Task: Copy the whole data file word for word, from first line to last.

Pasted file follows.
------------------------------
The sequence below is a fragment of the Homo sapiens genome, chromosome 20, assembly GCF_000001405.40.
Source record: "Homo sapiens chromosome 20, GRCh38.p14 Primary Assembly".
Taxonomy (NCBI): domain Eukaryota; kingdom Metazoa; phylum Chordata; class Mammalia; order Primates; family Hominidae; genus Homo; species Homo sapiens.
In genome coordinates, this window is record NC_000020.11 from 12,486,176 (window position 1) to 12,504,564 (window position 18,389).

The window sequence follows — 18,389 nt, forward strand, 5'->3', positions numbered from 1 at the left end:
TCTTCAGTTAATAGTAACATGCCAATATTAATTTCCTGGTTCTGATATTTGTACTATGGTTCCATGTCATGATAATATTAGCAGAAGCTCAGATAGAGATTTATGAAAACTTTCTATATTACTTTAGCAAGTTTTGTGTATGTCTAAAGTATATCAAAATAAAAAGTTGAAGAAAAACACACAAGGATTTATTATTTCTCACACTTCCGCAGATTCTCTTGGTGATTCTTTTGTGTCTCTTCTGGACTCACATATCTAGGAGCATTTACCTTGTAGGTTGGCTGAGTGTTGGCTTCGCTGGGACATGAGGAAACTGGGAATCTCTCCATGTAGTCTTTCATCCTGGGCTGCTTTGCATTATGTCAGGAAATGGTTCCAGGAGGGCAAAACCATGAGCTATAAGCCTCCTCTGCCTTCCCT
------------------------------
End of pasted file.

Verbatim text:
The sequence below is a fragment of the Homo sapiens genome, chromosome 20, assembly GCF_000001405.40.
Source record: "Homo sapiens chromosome 20, GRCh38.p14 Primary Assembly".
Taxonomy (NCBI): domain Eukaryota; kingdom Metazoa; phylum Chordata; class Mammalia; order Primates; family Hominidae; genus Homo; species Homo sapiens.
In genome coordinates, this window is record NC_000020.11 from 12,486,176 (window position 1) to 12,504,564 (window position 18,389).

The window sequence follows — 18,389 nt, forward strand, 5'->3', positions numbered from 1 at the left end:
TCTTCAGTTAATAGTAACATGCCAATATTAATTTCCTGGTTCTGATATTTGTACTATGGTTCCATGTCATGATAATATTAGCAGAAGCTCAGATAGAGATTTATGAAAACTTTCTATATTACTTTAGCAAGTTTTGTGTATGTCTAAAGTATATCAAAATAAAAAGTTGAAGAAAAACACACAAGGATTTATTATTTCTCACACTTCCGCAGATTCTCTTGGTGATTCTTTTGTGTCTCTTCTGGACTCACATATCTAGGAGCATTTACCTTGTAGGTTGGCTGAGTGTTGGCTTCGCTGGGACATGAGGAAACTGGGAATCTCTCCATGTAGTCTTTCATCCTGGGCTGCTTTGCATTATGTCAGGAAATGGTTCCAGGAGGGCAAAACCATGAGCTATAAGCCTCCTCTGCCTTCCCT